A relationship can be wrong on one level and right on another. The adulterous woman could have loved her liaison in the true sense of the word - love is valuing one's welfare - but acting on her sexual attraction for him, and/or giving in to his sexual attraction for her, violates a marital bond (or two - it is unclear which, if not both, of the parties was married).

The contradiction is nonexistent because love and same-sex attraction are not the same thing, and the latter does not preclude the existence of the former (to a degree). None of us loves fully; every relationship that has a degree of rightness has some level of brokenness. One can respect dignity without expecting perfection. All of us have friends who do undignified things.

Of course, Sully doesn't believe that homosexuality constitutes brokenness. But the Church (and most of modern psychiatric research since it began) disagree. He needs to start his argument there.

Tell Me Something I Don't Know

How evil are you?

The Truth Is Out There

The secret plans of the Vast Right Wing Conspiracy have been revealed:

It has been determined that our plans have reached such an advanced stage of realization that resistance is futile. Democrats, trial lawyers and the ACLU--read this and weep. The secret prison camps in an unidentified "-stan" country are ready. Join us or be assimilated.

Read the whole thing.

(Link via Instapundit)

I Think He's Got A Point

Morgan Freeman comes down on Black History Month (emphasis added):

Morgan Freeman says the concept of a month dedicated to black history is "ridiculous." "You're going to relegate my history to a month?" the 68-year-old actor says in an interview on CBS' "60 Minutes" to air Sunday (7 p.m. EST). "I don't want a black history month. Black history is American history."

An important part of American history is the migrations that led black Africans*, Southeast Asians, Ashkenazi Jews, Irish, Italians, Mexicans, etc. to these shores. History should teach how each of these significant migrations shaped the nation. We don't need set-aside months for any of them - or we wouldn't, if history were taught more thoroughly than it usually is.

(* Yes, "migration" isn't quite the most accurate description for most of these cases.)

Wednesday, December 14, 2005

What Is Torture?

For some time Andrew Sullivan has been railing against the Bush administration for sanctioning alleged acts of torture. In this post he strives to prove that one particular act of coercion - waterboarding - constitutes torture. This is the CIA definition of waterboarding, as excerpted in Sully's post:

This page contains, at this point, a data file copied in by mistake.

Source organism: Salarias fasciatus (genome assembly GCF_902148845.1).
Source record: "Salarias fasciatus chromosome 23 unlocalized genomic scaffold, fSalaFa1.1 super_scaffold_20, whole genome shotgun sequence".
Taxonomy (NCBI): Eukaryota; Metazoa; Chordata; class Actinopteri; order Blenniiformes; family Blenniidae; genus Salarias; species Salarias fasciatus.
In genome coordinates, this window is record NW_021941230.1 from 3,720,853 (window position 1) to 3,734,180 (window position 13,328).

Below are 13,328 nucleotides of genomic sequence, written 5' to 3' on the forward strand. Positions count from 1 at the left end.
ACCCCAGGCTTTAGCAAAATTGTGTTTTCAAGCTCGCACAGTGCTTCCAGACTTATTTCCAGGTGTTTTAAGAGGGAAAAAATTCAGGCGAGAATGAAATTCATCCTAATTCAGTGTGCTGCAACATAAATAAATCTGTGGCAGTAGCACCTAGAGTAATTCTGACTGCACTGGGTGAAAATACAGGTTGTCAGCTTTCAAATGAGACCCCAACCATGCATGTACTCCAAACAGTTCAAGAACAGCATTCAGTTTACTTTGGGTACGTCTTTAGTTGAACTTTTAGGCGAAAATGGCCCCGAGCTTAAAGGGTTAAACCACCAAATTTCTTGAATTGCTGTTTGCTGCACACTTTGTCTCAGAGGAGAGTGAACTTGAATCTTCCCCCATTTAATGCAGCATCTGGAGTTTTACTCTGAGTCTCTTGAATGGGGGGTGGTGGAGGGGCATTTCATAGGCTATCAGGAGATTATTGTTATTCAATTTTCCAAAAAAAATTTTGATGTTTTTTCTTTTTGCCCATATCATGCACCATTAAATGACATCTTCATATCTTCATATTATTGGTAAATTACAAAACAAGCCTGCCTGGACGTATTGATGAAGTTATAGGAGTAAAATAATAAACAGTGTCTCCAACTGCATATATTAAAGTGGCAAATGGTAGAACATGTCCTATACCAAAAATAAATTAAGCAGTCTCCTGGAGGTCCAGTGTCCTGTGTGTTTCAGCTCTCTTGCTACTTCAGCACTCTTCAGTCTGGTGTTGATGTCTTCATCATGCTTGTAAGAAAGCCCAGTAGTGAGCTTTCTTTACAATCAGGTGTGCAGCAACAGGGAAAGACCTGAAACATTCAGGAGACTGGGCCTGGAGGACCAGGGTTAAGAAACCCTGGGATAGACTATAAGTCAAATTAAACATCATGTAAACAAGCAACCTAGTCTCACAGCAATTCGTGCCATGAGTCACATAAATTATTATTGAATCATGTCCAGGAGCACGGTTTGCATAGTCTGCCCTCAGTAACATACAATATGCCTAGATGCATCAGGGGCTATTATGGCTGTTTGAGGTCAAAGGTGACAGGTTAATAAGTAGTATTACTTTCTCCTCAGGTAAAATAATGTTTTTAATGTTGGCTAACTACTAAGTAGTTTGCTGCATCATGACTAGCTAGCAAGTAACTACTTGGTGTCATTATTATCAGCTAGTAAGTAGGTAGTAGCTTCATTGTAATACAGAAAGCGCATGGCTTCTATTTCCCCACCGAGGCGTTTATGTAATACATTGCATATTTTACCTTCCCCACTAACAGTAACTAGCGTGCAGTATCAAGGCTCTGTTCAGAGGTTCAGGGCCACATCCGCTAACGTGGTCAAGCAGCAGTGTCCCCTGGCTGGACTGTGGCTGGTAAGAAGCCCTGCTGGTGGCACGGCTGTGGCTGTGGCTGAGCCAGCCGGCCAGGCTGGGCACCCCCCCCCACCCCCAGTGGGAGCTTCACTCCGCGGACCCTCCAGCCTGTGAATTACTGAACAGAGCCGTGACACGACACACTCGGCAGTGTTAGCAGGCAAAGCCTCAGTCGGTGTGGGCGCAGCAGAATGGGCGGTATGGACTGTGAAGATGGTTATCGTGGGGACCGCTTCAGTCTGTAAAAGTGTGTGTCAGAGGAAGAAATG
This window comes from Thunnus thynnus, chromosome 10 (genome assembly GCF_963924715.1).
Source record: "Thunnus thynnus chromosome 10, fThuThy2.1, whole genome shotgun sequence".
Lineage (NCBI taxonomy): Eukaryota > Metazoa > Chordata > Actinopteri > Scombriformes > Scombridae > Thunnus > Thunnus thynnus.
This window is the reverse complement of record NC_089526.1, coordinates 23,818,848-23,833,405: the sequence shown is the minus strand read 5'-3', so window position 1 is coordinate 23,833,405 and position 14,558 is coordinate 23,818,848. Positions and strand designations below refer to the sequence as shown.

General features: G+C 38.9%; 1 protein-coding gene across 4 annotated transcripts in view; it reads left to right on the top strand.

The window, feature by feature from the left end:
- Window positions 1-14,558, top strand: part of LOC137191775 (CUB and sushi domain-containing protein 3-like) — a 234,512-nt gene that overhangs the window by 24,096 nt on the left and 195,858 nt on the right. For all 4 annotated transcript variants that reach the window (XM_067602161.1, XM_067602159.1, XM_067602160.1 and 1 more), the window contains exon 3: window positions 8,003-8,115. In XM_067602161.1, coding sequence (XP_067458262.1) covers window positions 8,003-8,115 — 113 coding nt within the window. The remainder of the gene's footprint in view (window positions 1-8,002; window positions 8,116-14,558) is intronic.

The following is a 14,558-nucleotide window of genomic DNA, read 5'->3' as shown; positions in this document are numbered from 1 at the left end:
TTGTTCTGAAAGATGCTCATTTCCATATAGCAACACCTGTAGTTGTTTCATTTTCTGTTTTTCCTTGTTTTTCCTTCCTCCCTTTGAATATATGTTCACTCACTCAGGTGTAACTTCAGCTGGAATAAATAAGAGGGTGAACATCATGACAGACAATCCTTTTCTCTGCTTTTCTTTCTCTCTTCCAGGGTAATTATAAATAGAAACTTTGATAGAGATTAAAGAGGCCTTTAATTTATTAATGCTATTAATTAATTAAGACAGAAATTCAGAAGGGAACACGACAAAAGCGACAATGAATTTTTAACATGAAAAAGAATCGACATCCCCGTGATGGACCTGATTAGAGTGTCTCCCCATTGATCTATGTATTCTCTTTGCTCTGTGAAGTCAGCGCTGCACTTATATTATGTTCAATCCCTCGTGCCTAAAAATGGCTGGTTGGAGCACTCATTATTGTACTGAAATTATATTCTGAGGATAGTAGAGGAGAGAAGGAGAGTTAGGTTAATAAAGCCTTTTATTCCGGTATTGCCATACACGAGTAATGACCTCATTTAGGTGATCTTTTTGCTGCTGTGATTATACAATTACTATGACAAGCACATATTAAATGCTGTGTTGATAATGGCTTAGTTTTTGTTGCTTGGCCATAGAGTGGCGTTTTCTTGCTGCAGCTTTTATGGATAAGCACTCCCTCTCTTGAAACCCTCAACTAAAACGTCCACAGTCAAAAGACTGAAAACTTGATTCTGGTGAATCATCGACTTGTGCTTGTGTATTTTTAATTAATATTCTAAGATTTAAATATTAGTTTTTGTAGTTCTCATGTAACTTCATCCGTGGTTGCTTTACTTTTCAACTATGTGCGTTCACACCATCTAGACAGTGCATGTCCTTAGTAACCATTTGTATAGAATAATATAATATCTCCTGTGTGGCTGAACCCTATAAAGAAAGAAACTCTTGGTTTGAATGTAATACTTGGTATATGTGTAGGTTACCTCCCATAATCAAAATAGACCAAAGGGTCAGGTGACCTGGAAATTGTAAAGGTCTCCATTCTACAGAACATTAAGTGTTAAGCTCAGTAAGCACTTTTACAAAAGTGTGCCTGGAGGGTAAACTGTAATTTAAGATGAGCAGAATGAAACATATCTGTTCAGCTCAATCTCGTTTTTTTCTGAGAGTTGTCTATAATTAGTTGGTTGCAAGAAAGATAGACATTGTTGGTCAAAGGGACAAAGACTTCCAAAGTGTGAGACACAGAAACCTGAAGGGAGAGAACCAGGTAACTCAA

The prisoner is bound to an inclined board, feet raised and head slightly below the feet. Cellophane is wrapped over the prisoner's face and water is poured over him. Unavoidably, the gag reflex kicks in and a terrifying fear of drowning leads to almost instant pleas to bring the treatment to a halt.

For those of you who brought your copy of the United Nations Convention against Torture and Other Cruel, Inhuman or Degrading Treatment, turn to Part 1, Article 1 (emphasis added):

For the purposes of this Convention, the term "torture" means any act by which severe pain or suffering, whether physical or mental, is intentionally inflicted on a person for such purposes as obtaining from him or a third person information or a confession, punishing him for an act he or a third person has committed or is suspected of having committed, or intimidating or coercing him or a third person, or for any reason based on discrimination of any kind, when such pain or suffering is inflicted by or at the instigation of or with the consent or acquiescence of a public official or other person acting in an official capacity. It does not include pain or suffering arising only from, inherent in or incidental to lawful sanctions.

What is wrong with this document: First is the use of the word severe. No legal definition is provided for this generally subjective term; therefore, its inclusion in the document clouds rather than clarifies the meaning of "torture."

The final clause is particularly troubling. The convention recognizes "severe" punishment as "torture," unless that punishment constitutes "lawful sanctions." The 1889 Japanese Constitution used such weasel words in those articles which enumerate that subjects have certain rights "within the limits of law." Thus in Meiji Japan, the lawmakers were above the Constitution, and whoever enforces the Convention gets to arbitrate what is and isn't "severe" and what is and isn't a "lawful sanction."

The legal definition of torture must be more specific. One critical issue unaddressed by the Convention is long-term effects. What sort of trauma arises from waterboarding? Does it even rise even to the level of that associated with such "lawful sanctions" as the Soviet gulag or Saddam Hussein's dungeons? I'd like to know.